Many scientific advancements in physics and chemistry depend on our ability to learn and make predictions in a quantum-mechanical world. In this talk, I will review recent advances in understanding what we could learn from quantum experiments and how efficient could we be. I will present results showing that sometimes we could make reliable predictions using much fewer experiments than one may expect and provide relevant problems that are actually impossible to learn. Finally, I will give rigorous statements showing how the development of quantum technology, including a combination of quantum sensors, quantum memory, and quantum computers, could significantly enhance our ability to learn and predict.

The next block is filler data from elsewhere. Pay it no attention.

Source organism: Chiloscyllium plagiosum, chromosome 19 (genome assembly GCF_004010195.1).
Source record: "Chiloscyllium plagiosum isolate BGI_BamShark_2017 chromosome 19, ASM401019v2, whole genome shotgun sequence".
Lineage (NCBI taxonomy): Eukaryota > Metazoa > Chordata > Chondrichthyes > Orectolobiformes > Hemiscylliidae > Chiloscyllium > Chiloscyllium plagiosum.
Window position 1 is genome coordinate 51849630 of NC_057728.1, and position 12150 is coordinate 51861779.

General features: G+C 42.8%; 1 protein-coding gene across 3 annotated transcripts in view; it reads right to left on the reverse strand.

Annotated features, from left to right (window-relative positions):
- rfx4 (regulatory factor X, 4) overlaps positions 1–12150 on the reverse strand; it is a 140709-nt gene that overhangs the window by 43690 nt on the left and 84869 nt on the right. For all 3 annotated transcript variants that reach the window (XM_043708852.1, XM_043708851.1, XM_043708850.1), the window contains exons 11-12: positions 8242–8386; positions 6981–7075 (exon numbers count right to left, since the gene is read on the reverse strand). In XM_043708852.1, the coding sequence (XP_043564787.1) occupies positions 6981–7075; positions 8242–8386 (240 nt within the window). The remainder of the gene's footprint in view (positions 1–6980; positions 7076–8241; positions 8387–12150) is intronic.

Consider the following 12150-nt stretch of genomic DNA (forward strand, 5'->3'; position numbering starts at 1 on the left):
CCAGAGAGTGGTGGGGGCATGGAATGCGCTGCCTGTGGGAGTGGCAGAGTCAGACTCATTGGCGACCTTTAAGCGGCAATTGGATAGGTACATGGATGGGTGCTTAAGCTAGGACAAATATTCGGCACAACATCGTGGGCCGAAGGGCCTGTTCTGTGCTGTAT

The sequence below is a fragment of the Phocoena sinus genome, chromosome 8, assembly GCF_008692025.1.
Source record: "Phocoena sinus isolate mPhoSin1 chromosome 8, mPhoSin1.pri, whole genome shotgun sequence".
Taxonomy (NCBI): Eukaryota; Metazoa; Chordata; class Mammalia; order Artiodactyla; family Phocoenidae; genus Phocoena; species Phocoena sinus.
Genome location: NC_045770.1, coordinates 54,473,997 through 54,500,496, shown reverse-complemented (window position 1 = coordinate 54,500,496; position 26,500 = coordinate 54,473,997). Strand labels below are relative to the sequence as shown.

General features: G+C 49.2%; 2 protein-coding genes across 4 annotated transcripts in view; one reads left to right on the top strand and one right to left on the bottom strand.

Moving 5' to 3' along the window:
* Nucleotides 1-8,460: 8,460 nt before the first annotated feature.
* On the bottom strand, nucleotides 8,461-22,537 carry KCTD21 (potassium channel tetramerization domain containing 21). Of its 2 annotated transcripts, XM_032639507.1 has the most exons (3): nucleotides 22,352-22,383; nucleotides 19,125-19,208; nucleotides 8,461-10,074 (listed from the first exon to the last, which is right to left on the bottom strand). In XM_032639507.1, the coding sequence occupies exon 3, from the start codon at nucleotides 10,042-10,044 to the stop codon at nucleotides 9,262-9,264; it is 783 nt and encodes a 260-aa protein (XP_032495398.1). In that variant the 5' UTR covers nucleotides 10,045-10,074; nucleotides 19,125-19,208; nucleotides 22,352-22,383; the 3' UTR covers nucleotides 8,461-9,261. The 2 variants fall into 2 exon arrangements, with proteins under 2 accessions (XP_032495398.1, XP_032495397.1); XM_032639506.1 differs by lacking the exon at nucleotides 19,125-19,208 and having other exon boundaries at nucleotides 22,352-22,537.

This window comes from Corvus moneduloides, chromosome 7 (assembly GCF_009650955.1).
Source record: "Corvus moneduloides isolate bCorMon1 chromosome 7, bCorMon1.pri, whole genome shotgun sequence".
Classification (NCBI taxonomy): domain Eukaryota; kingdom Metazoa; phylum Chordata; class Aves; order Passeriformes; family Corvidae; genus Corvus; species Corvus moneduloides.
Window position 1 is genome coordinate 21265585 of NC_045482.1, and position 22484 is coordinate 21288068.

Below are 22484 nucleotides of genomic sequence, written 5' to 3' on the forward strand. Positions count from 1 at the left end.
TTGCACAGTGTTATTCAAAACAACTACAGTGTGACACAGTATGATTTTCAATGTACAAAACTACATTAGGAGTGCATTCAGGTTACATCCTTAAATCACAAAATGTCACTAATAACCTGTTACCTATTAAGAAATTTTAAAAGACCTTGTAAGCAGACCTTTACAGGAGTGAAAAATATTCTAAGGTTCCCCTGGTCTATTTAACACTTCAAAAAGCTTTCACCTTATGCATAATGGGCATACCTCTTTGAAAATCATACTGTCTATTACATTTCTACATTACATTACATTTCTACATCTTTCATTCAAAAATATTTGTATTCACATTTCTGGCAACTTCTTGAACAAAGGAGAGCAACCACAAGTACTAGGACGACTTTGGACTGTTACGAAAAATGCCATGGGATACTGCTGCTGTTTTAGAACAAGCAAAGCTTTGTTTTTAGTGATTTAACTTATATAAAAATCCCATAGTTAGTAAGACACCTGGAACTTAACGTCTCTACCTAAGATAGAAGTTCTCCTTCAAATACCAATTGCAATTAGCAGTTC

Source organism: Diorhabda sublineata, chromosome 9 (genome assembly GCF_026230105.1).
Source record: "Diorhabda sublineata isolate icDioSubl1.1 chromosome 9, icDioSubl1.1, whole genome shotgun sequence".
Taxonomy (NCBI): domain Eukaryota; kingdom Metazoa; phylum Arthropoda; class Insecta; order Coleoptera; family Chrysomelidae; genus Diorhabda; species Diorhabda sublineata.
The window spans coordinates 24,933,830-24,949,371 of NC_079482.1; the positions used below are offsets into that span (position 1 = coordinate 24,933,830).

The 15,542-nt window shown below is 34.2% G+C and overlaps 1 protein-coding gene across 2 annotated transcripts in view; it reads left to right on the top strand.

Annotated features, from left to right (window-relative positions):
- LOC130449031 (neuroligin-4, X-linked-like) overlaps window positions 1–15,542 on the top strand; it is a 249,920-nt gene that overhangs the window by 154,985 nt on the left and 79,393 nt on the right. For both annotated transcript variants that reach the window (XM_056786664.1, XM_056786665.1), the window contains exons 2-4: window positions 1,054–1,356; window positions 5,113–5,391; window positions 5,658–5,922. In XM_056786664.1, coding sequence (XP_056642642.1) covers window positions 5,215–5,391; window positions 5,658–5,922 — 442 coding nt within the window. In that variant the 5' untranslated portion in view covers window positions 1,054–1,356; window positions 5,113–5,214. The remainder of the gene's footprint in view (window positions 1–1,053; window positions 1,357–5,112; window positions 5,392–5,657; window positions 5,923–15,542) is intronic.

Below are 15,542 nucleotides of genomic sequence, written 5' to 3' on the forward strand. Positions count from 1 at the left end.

The talk will cover results from collaborations with John Preskill, Richard Kueng, Jordan Cotler, Sitan Chen, Jerry Li, Jarrod McClean, Michael Broughton, Steve Flammia, and others.

Panel discussion: Scott Aaronson (UT Austin)Dorit Aharonov (Hebrew University)Ignacio Cirac (Max Planck Institute of Quantum Optics)Elad Hazan (Princeton)Umesh Vazirani (UC Berkeley; moderator)

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